After marrying an American lieutenant with whom he was assigned to work in post-war Germany, a French captain attempts to find a way to accompany her back to the States under the terms of the War Bride Act.
The Blandings live in New York in a tiny apartment. They decide to move to the country and find that buying and building and living in their own home is easier said than done.Written by
John Vogel <firstname.lastname@example.org>
The house "Blandings' Way" really exists on Indian Hill Road in New Milford, Connecticut. It's a beautiful huge white art deco/colonial house that has many of the actual rooms discussed in the movie - such as a room to cut flowers. Also less than a mile away on Long Mountain Road is executive producer of the movie and MGM head Dore Schary's old country home. See more »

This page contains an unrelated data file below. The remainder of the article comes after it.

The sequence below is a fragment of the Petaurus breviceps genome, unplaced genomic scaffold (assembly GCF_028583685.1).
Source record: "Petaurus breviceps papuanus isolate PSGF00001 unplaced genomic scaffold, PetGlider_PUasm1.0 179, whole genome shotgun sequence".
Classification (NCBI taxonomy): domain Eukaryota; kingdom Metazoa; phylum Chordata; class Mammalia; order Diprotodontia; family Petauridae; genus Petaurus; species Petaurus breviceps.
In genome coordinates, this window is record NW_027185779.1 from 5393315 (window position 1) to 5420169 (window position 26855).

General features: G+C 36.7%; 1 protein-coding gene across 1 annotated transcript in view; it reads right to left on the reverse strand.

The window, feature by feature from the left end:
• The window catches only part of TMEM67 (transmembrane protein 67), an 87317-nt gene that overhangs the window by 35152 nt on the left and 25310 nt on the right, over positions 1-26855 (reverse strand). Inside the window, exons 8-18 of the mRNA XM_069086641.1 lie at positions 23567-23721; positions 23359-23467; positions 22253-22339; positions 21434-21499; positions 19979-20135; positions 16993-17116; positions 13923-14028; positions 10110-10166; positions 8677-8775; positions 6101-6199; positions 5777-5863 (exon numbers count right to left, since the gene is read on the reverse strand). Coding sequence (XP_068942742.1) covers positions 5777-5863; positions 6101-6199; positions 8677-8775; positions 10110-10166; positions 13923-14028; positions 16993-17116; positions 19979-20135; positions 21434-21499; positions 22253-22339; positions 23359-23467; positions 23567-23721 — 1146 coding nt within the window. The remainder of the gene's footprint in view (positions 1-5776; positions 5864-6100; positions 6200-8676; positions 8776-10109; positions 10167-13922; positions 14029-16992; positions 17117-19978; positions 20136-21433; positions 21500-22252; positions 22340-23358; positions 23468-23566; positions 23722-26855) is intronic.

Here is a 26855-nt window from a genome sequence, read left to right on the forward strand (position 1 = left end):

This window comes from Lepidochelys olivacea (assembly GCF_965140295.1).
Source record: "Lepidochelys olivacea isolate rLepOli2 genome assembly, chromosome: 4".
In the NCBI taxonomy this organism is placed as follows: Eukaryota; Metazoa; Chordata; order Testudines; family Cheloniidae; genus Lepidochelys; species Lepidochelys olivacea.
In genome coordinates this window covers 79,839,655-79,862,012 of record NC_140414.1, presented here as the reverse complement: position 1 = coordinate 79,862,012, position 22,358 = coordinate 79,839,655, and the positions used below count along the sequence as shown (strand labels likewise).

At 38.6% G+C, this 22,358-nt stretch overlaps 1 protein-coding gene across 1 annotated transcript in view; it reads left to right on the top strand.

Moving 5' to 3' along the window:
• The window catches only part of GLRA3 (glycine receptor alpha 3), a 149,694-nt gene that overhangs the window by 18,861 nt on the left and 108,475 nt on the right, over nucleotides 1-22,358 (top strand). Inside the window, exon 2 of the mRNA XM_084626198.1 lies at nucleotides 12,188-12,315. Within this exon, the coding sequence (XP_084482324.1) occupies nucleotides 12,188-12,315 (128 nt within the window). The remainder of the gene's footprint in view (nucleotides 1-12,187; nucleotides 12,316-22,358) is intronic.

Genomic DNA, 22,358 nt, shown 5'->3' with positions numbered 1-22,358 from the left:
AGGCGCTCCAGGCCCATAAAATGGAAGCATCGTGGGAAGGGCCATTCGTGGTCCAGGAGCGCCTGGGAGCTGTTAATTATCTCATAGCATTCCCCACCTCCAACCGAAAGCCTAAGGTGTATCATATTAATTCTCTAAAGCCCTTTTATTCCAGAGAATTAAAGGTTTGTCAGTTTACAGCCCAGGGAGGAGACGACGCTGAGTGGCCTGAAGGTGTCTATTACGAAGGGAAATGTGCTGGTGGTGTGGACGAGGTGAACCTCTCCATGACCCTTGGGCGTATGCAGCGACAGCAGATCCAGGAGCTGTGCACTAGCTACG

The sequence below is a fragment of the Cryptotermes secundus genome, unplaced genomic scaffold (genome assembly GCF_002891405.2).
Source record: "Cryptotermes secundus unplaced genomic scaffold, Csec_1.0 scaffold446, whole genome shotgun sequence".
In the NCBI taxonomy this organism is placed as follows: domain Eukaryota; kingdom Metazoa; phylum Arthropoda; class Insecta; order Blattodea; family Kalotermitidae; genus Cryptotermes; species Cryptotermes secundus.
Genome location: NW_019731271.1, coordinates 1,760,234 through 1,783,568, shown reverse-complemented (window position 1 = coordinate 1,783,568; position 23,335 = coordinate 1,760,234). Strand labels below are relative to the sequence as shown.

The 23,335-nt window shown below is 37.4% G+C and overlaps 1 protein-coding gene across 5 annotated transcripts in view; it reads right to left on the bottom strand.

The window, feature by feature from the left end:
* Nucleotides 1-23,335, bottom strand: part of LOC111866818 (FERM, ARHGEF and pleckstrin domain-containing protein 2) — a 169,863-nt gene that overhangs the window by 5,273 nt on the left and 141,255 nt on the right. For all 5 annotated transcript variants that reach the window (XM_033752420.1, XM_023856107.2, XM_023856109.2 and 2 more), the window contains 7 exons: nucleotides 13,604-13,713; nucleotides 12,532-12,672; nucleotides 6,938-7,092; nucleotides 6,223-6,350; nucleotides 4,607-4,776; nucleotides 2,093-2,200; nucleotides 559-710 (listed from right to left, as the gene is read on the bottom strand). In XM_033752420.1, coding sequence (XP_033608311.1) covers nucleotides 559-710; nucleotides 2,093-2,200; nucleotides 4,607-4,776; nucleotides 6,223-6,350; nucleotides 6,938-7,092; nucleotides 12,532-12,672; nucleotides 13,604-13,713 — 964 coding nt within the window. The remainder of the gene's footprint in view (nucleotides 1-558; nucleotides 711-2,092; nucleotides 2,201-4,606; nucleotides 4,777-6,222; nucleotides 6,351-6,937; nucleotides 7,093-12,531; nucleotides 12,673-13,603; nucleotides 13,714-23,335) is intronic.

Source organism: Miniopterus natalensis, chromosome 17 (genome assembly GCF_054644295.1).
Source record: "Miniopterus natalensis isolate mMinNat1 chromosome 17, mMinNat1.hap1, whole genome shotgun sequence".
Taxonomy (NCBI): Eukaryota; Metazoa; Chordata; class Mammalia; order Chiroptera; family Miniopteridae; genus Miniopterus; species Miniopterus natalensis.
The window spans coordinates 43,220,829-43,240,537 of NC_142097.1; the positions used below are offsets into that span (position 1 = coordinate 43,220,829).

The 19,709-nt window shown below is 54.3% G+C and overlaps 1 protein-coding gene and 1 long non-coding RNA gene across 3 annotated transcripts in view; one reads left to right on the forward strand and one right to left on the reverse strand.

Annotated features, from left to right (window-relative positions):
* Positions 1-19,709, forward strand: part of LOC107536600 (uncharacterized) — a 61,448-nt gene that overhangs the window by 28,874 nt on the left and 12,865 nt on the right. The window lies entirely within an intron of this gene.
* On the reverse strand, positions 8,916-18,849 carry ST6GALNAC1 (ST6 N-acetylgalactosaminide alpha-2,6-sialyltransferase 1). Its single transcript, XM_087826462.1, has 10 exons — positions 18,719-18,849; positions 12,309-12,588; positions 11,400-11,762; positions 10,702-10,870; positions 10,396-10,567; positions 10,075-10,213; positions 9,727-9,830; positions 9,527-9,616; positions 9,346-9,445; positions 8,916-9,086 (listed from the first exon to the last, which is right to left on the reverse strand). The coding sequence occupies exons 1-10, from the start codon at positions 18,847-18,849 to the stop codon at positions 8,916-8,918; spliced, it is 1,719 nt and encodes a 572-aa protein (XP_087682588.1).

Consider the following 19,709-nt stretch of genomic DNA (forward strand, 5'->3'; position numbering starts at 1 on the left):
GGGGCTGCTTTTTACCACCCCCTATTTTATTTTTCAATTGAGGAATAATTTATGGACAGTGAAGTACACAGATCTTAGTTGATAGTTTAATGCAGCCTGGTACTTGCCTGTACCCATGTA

About 46-47 minutes in, a drawing of the new house in the architect's office is shown. "Blandings" is incorrectly shown with an apostrophe between the "g" and the "s" See more »
Post World War 2 America. Dwight is about to take office. The typical American middle class family living together in downtown city USA. Their home is an apartment, boxed in like cattle. The opening of the movie is without sound. That is, no one needs to talk. Cary Grant is introduced with physical comedy. The everyday ordeal of having to clean up, shower, shave, is a living hell. Before a single word is spoken, you begin to feel for Cary Grant and you know exactly how he feels. By the second scene, he is ready to move up and out of the big city for rural country USA. One problem after another, The Blandings are faced with the choices they have made. Their dream house falls apart and needs to be built up one brick at a time. Their bank account, marriage, family, their entire life is on the line as they attempt to live out their dream of owning the perfect house. Much like the money pit, it is a coming of age for the middle age. A great comedy.
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